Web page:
Earlier this summer, I accepted an invitation to speak at the beginning-of-the-school-year convocation for the faculty of one of the universities for which I serve as adjunct faculty. The minute I said yes, I knew I’d regret it… and I was wrong.
Sure, I regret the summer Saturdays when I could have been reading or enjoying activities. I regret how many times my Facebook page said “working on my speech.” But I can’t regret what I learned by having taken on this challenge.
The content of the address is not new to me; I did a little research to solidify the case to be made, but most of the key points were things I talk about regularly. It’s amazing, though, how much you clarify your thinking when you’re going to try to communicate it to others in a formal way. As a learning facilitator, I know that, of course, but it’s been a while since I actually had to communicate at this level, and it was enlightening, energizing, and daunting.
I also learned a thing or two about crafting a decent speech (I hope) – with a shout out to Brent Schlenker and Karl Kapp – two experts who I heard speak in the last month and who really set the bar. I’m pleased with the slides I created, too, with a little help from expert colleagues. So it’s been a good journey, if a time-consuming one.
The topic of the address is “Educating the 21st Century Professional; Emerging trends in teaching and learning.” (Spoiler alert if you happen to be attending on Wednesday.)
I started out thinking that the 21st century professional was a moniker of the millennial generation, but a snide remark from my brother reminded me that in 2009, we are ALL 21st century professionals (unless you happen to be retired, I suppose). We are all living in a rapidly changing world and most of us have access to an amazing array of tools and technologies that support our performance and our learning. There are no generational differences in terms of the way the mind works to accomplish learning – and all of us are capable of using the spiffy new tools for access and collaboration as well as using the tried-and-true methods of interacting with others, learning by doing, and reflecting on experience.
The bigger change in teaching the 21st century professional is in the content of what we teach. In researching the talk, I came across this quote by Dr. Ann Pendleton-Jullian:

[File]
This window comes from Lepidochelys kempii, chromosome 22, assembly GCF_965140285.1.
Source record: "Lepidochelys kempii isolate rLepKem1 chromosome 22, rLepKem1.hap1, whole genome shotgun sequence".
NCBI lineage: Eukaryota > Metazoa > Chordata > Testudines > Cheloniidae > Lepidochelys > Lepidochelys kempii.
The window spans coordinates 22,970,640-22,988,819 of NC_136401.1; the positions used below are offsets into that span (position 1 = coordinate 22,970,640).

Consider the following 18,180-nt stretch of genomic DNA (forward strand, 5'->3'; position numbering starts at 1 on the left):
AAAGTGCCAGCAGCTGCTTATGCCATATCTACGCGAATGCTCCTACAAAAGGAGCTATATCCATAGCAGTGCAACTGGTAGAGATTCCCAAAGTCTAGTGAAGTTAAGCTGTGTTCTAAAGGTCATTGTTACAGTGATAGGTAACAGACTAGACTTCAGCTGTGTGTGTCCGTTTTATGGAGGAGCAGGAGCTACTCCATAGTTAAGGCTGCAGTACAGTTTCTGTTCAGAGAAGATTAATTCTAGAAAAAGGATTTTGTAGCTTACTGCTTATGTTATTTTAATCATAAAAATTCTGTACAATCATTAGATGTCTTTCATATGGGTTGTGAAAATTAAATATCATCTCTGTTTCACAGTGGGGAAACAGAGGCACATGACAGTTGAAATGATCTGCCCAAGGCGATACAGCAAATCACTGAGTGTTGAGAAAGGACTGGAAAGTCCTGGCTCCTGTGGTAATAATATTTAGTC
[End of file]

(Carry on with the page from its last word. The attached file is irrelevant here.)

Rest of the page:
A twentieth-century approach to education holds fast to the notion of teaching as a systematic delivery of knowledge—knowledge that is vetted and sanctioned and delivered in discipline-based packages from expert teachers to students. It is education in which one learns about specific stuff and how to do specific things.
In contrast, twenty-first century learning environments are about learning that extends far beyond the classroom… The assumption is that we need to prepare for futures in which the specific things we will be doing, and specific stuff we will need to know, do not yet exist. (emphasis mine)
So teaching in this century is not so much about transfer of knowledge as it is about helping students learn to think more deeply. We need to prepare students to grapple with the real, challenging issues of their professions (and of our world in general). We also need to support students in recognizing and learning to deal with issues of ethics and with concerns about social, economic, and environmental sustainability. That’s quite a charge for those of us in the business of educating the 21st century professional!
Fingers crossed, I think it will be a pretty good speech; I figure if I learned some things along the way, then my colleagues in the audience ought to be able to take a few ideas away as well. All in all, it’s been a good journey, even if it has put a crimp in my summer and made me miss a few weeks of blogging. Wish me luck! 🙂